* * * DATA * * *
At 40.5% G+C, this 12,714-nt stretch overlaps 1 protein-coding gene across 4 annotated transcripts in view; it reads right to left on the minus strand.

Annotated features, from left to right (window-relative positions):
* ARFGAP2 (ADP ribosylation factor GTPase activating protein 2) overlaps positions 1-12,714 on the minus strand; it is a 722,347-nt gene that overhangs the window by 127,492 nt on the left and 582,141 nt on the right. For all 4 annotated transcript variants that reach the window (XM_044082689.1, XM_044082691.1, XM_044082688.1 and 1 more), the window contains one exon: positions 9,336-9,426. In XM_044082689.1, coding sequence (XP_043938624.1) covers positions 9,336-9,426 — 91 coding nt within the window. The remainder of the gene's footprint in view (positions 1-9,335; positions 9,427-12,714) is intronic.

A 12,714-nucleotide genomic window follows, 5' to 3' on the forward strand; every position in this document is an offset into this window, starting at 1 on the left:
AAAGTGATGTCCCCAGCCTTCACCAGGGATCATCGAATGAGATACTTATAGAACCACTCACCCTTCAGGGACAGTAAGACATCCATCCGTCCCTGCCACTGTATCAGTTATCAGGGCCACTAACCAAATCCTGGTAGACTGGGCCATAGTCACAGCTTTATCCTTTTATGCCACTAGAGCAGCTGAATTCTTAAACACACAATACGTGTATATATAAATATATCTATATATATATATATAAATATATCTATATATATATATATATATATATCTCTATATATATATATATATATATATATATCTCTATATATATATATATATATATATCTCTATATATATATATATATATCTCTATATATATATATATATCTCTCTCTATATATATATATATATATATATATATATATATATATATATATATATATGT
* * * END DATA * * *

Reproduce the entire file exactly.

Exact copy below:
At 40.5% G+C, this 12,714-nt stretch overlaps 1 protein-coding gene across 4 annotated transcripts in view; it reads right to left on the minus strand.

Annotated features, from left to right (window-relative positions):
* ARFGAP2 (ADP ribosylation factor GTPase activating protein 2) overlaps positions 1-12,714 on the minus strand; it is a 722,347-nt gene that overhangs the window by 127,492 nt on the left and 582,141 nt on the right. For all 4 annotated transcript variants that reach the window (XM_044082689.1, XM_044082691.1, XM_044082688.1 and 1 more), the window contains one exon: positions 9,336-9,426. In XM_044082689.1, coding sequence (XP_043938624.1) covers positions 9,336-9,426 — 91 coding nt within the window. The remainder of the gene's footprint in view (positions 1-9,335; positions 9,427-12,714) is intronic.

A 12,714-nucleotide genomic window follows, 5' to 3' on the forward strand; every position in this document is an offset into this window, starting at 1 on the left:
AAAGTGATGTCCCCAGCCTTCACCAGGGATCATCGAATGAGATACTTATAGAACCACTCACCCTTCAGGGACAGTAAGACATCCATCCGTCCCTGCCACTGTATCAGTTATCAGGGCCACTAACCAAATCCTGGTAGACTGGGCCATAGTCACAGCTTTATCCTTTTATGCCACTAGAGCAGCTGAATTCTTAAACACACAATACGTGTATATATAAATATATCTATATATATATATATAAATATATCTATATATATATATATATATATATCTCTATATATATATATATATATATATATATCTCTATATATATATATATATATATATCTCTATATATATATATATATATCTCTATATATATATATATATCTCTCTCTATATATATATATATATATATATATATATATATATATATATATATATATGT